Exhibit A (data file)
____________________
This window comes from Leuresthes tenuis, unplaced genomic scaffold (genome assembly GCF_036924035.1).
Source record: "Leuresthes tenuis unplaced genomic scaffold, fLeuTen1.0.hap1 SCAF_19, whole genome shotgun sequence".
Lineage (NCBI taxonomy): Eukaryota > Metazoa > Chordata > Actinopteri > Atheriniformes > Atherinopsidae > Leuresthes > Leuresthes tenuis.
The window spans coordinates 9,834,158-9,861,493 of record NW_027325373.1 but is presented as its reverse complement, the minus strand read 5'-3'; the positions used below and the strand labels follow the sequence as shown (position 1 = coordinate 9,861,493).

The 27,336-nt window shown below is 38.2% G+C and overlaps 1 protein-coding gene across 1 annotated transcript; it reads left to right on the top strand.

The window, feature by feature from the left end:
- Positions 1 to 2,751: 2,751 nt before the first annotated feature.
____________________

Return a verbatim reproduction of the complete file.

This window comes from Leuresthes tenuis, unplaced genomic scaffold (genome assembly GCF_036924035.1).
Source record: "Leuresthes tenuis unplaced genomic scaffold, fLeuTen1.0.hap1 SCAF_19, whole genome shotgun sequence".
Lineage (NCBI taxonomy): Eukaryota > Metazoa > Chordata > Actinopteri > Atheriniformes > Atherinopsidae > Leuresthes > Leuresthes tenuis.
The window spans coordinates 9,834,158-9,861,493 of record NW_027325373.1 but is presented as its reverse complement, the minus strand read 5'-3'; the positions used below and the strand labels follow the sequence as shown (position 1 = coordinate 9,861,493).

The 27,336-nt window shown below is 38.2% G+C and overlaps 1 protein-coding gene across 1 annotated transcript; it reads left to right on the top strand.

The window, feature by feature from the left end:
- Positions 1 to 2,751: 2,751 nt before the first annotated feature.